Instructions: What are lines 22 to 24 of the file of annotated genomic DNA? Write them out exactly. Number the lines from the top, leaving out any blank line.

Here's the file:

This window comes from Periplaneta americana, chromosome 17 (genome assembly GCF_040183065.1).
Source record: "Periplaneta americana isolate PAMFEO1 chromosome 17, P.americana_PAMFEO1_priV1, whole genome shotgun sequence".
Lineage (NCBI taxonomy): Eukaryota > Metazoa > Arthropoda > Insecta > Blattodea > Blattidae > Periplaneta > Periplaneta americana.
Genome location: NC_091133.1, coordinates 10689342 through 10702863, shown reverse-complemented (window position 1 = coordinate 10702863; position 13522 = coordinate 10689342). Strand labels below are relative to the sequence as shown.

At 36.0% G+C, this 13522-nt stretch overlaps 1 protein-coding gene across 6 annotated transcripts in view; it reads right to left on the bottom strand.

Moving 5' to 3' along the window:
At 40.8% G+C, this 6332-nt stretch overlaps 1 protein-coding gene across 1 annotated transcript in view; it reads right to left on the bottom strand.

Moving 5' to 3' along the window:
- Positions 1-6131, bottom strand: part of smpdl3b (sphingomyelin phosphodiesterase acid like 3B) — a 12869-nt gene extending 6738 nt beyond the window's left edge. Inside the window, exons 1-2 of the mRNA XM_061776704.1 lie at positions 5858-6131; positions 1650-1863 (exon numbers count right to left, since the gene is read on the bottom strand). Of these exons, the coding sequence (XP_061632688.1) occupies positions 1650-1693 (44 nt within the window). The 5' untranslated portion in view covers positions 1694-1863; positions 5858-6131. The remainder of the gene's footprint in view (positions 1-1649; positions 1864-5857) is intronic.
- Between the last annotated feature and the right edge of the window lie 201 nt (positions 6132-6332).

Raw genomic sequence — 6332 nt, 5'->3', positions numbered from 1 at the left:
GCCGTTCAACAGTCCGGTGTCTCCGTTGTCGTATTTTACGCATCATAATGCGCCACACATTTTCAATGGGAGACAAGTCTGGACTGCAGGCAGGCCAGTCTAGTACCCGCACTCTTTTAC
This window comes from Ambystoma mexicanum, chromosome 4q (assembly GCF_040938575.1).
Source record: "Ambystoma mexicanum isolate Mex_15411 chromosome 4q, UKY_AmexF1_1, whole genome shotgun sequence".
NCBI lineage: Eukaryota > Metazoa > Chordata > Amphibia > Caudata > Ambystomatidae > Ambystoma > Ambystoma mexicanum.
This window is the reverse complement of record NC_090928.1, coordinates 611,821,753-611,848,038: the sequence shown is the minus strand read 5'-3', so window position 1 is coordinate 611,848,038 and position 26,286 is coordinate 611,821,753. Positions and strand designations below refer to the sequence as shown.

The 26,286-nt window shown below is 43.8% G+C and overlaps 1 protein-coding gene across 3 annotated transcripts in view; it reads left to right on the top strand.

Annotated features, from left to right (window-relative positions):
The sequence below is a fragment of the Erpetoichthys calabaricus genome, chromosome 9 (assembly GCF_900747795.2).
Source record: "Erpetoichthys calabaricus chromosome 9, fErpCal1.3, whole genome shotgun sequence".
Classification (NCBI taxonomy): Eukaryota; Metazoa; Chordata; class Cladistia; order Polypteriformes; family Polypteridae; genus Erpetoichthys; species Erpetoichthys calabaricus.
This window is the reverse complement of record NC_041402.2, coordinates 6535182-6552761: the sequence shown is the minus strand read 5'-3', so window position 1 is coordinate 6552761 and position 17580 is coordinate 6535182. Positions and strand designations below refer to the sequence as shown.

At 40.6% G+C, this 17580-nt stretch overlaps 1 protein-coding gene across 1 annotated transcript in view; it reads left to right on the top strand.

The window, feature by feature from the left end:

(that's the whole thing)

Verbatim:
This window is the reverse complement of record NC_041402.2, coordinates 6535182-6552761: the sequence shown is the minus strand read 5'-3', so window position 1 is coordinate 6552761 and position 17580 is coordinate 6535182. Positions and strand designations below refer to the sequence as shown.

At 40.6% G+C, this 17580-nt stretch overlaps 1 protein-coding gene across 1 annotated transcript in view; it reads left to right on the top strand.

The window, feature by feature from the left end: